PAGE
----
NeverwhereAvon, PB, © 1996, 288 pp, ISBN #0-380-78901-9
Reviewed November 1999
Based on his BBC TV series of the same name, Neverwhere falls into the category of "modern urban fantasy". The old cities around the world have hidden 'undergrounds' where people who fall out of society end up living, largely forgotten and unseen by the people above-ground. Stuck in an unhappy life as a paper-pusher, Richard Mayhew one evening rescues a young girl whom he finds bleeding on the streets of London. This pulls him into the dark, magical world of 'London Below', as he finds that his friends have forgotten him and can only see him - briefly - if he acts forcefully to attract their attention.
The girl turns out to be Door, the youngest daughter of a family who can open doors - physical and metaphysical - to almost anywhere. Her family has been killed, and she's running from her pursuers - the bestial and nigh-undefeatable Mr. Croup and Mr. Vandemar. With the terrible duo threatening his life, Richard hooks up with Door to help her in her quest to learn who killed her family.
The setting is based around the London Underground, the subway system also known as the Tube, and the book sports a neat map of the system in the front, mainly neat because it lists opening and closing dates for most of the stations. London Below is sort-of divided up into kingdoms and other places of power, with names taken from the Tube stations: There's Earl's Court, there's a gentleman named Hammersmith, the Black Friars, the angel Islington, a literal Knightsbridge, and so forth. (No Paddington Bear, sadly.) Door, Richard, and their entourage - Door's mysterious protector the marquis de Carabas, and her hired bodyguard Hunter - make their way through London on Door's quest, followed by Croup and Vandemar.
The book is, essentially, a quest, partly Door's, but mainly Richard's. It's also an epiphany, as Richard grows out of the shell that had hardened around him in his life in London Above. This is a somewhat fuzzy development, though, apparently spurred on more by pure shock at being thrown into such a different world than by clear-cut growth experiences. There's certainly some similarity there, but I think Gaiman dances around it more than fully explores it. The strongest feeling we're left with is that Richard is forced to contrast his friends-in-adventure in London Below with his well-meaning but not entirely satisfying co-workers and acquaintances in London Above.
I find Gaiman's prose style somewhat frustrating, especially since it's almost nothing like his comic book style in Sandman and elsewhere. He writes with the whimsical approach to dire events that is so evident in Douglas Adams' novels - not too surprising, I guess, since one of Gaiman's early works was a Hitchhiker's Guide to the Galaxy guide called Don't Panic, but as when I read Gaiman's collaboration with Terry Pratchett, Good Omens, I often felt like I was reading an Adams rip.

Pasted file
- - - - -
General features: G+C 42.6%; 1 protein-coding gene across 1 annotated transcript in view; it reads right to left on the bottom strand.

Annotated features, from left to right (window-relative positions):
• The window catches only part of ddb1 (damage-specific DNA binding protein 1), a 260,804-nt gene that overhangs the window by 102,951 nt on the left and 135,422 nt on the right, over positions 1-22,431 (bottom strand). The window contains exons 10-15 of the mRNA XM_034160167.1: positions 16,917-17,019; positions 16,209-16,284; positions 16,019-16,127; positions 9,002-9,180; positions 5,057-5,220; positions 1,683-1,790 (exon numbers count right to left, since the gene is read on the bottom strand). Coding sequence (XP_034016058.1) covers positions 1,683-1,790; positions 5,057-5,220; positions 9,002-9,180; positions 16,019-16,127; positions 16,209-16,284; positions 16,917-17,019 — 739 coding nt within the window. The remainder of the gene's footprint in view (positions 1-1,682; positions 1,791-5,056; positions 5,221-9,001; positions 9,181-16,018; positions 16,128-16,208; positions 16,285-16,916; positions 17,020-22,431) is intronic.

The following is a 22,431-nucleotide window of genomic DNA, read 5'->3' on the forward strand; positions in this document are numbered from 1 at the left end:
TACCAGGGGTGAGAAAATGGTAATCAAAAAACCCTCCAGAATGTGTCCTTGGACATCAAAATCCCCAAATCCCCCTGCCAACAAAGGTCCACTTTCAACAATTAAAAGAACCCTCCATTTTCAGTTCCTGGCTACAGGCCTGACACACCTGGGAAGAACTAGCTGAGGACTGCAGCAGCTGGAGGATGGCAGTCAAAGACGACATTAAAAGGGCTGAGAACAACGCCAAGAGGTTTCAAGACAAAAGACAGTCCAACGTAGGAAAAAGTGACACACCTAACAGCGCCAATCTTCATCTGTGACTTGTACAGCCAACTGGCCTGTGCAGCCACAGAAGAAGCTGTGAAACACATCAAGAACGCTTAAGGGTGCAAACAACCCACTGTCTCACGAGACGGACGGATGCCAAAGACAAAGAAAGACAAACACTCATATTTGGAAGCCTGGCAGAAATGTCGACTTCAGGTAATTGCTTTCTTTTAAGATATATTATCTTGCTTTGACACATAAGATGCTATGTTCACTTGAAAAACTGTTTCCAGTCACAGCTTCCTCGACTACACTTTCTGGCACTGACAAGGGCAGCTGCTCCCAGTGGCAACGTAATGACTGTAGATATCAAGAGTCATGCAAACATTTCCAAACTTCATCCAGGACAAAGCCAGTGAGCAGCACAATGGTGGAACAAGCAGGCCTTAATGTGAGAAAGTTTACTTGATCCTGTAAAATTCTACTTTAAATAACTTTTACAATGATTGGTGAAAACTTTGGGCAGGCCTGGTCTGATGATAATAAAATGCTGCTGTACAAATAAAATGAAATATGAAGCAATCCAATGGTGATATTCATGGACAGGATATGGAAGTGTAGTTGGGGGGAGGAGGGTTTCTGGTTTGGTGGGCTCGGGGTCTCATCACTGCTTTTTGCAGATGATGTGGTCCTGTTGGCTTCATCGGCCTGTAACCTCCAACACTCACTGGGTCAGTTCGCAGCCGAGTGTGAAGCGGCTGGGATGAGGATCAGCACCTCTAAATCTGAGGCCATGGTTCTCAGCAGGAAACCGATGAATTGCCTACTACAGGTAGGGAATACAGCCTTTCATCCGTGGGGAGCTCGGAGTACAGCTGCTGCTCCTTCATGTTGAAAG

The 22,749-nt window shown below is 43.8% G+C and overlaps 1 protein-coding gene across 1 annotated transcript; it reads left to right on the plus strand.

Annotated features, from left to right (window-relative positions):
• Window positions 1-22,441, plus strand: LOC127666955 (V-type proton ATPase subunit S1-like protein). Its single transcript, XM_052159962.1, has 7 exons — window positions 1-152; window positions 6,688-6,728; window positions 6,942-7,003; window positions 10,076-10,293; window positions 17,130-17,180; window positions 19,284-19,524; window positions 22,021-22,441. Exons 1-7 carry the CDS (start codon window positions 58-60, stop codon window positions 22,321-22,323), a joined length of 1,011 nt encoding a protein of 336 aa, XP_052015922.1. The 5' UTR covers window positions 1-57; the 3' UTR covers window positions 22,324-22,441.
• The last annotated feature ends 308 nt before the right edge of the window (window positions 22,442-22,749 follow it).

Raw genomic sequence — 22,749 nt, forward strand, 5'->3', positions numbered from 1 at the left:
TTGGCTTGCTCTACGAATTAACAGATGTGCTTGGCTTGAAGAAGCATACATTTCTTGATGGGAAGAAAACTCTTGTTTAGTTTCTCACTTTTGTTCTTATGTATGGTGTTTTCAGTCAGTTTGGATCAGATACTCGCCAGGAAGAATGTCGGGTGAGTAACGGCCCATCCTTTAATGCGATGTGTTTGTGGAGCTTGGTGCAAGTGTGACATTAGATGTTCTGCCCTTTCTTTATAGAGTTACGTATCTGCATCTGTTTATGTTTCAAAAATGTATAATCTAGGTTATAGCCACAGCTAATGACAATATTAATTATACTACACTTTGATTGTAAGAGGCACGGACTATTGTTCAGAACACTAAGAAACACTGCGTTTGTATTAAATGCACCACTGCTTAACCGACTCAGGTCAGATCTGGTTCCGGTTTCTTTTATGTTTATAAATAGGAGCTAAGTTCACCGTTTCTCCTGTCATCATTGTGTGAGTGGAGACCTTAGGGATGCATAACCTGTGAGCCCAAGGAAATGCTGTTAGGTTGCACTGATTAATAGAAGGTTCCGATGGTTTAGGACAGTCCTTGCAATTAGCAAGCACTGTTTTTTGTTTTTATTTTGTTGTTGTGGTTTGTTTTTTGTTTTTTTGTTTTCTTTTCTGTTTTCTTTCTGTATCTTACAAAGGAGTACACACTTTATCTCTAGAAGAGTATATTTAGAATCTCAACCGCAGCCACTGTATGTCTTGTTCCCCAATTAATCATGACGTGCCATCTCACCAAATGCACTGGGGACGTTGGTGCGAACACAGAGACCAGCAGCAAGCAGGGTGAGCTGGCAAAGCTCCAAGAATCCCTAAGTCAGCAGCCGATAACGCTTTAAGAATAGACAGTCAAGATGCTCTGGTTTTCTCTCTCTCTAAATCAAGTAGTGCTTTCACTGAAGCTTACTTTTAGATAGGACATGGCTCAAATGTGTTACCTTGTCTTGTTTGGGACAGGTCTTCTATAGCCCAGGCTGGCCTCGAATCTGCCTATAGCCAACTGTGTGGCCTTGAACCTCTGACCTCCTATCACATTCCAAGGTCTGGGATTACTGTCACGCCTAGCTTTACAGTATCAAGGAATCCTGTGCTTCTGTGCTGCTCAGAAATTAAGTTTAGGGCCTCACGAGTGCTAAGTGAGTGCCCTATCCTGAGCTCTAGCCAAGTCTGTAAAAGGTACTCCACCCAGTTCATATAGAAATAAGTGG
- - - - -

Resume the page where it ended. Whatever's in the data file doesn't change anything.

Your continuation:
Overall, Neverwhere is a good read, and makes me curious to see the TV series, but it seemed a bit too much flash and not quite deep enough to be really satisfying.
American GodsHarper Torch, PB, © 2001, 588 pp, ISBN #0-380-78903-5
Reviewed June 2002
American Gods seems slightly misleading: Suggesting gods springing up in keeping with the culture of modern America, the book focuses more on the old gods from other lands who immigrated here (at least in one aspect) when humans did. While there are gods of modern culture, they're the titular antagonists and mostly stay off-stage.
The book is told from the perspective of Shadow, a man who's just been paroled after 3 years in prison. He finds that his wife and best friend have been killed in a car accident, and his job prospects have dried up. Then a mysterious man named Mr. Wednesday hires him as a bodyguard. Wednesday is one of those immigrant gods, and he's recruiting other old gods - who through lack of worshippers have mostly become societal cast-offs, if they survive at all - to help in the coming battle with the new gods, the gods of television and internet and secret government agencies.
Shadow, numb inside, takes all of this in as good a stride as anyone could be expected to, though he is somewhat disturbed that his wife seems to be lingering in the world after her death. Moreover, the new gods seem strangely interest in Shadow's existence, and not just because of what he can tell them about Wednesday's plans.
American Gods is a travelogue both of old gods who have come to America, and of the places of power that have sprung up around the country: Roadside attractions like Wisconsin's House on the Rock, the geographic center of the United States, and so forth. There are lengthy passages in which Shadow bides his time in a small Minnesotan town between missions with Wednesday. And of course there's the climactic battle, which is not what we've been led to expect (and that's a good thing).
As a writer, Gaiman has two essential flaws: His plots are generally simple or perplexing, and he has trouble structuring his stories. His yarns succeed or fail based on how well he executes his basic ideas, and how involved one gets with his characters. Fortunately, American Gods has just enough of a plot - and a plot twist - to be satisfying, and his characters and dialogue are both engaging (happily he seems to have left behind his faux-Douglas Adams voice from Neverwhere and Good Omens).